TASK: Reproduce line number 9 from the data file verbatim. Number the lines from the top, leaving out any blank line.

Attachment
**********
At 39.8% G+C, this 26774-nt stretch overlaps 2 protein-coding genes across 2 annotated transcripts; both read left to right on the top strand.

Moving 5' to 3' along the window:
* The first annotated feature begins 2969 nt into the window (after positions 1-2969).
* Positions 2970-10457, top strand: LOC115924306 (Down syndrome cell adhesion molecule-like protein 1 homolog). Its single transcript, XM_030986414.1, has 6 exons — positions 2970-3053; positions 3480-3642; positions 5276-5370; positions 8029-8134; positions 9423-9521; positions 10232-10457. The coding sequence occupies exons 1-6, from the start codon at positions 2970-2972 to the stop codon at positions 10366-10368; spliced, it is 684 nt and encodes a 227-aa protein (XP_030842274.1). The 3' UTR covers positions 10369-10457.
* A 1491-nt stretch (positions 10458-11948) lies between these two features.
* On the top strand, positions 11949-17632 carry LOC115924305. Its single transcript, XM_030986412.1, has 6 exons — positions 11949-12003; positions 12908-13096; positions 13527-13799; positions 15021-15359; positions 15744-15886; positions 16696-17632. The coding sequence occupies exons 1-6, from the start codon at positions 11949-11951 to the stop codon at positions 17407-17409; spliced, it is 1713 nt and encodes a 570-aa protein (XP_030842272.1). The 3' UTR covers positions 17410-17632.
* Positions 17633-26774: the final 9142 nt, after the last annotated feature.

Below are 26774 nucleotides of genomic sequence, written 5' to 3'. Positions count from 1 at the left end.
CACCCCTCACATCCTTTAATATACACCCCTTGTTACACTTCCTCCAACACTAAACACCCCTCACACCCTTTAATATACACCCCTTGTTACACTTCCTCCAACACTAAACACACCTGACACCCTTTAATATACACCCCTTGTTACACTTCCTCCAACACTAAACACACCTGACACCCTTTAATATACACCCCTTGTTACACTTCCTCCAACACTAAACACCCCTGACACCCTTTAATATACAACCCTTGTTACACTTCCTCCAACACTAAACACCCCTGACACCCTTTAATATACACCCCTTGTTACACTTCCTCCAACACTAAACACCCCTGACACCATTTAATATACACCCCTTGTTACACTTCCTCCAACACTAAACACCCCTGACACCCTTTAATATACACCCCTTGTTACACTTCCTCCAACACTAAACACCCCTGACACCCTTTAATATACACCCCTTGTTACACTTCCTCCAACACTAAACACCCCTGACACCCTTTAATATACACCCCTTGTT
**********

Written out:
CACCCCTCACATCCTTTAATATACACCCCTTGTTACACTTCCTCCAACACTAAACACCCCTCACACCCTTTAATATACACCCCTTGTTACACTTCCTCCAACACTAAACACACCTGACACCCTTTAATATACACCCCTTGTTACACTTCCTCCAACACTAAACACACCTGACACCCTTTAATATACACCCCTTGTTACACTTCCTCCAACACTAAACACCCCTGACACCCTTTAATATACAACCCTTGTTACACTTCCTCCAACACTAAACACCCCTGACACCCTTTAATATACACCCCTTGTTACACTTCCTCCAACACTAAACACCCCTGACACCATTTAATATACACCCCTTGTTACACTTCCTCCAACACTAAACACCCCTGACACCCTTTAATATACACCCCTTGTTACACTTCCTCCAACACTAAACACCCCTGACACCCTTTAATATACACCCCTTGTTACACTTCCTCCAACACTAAACACCCCTGACACCCTTTAATATACACCCCTTGTT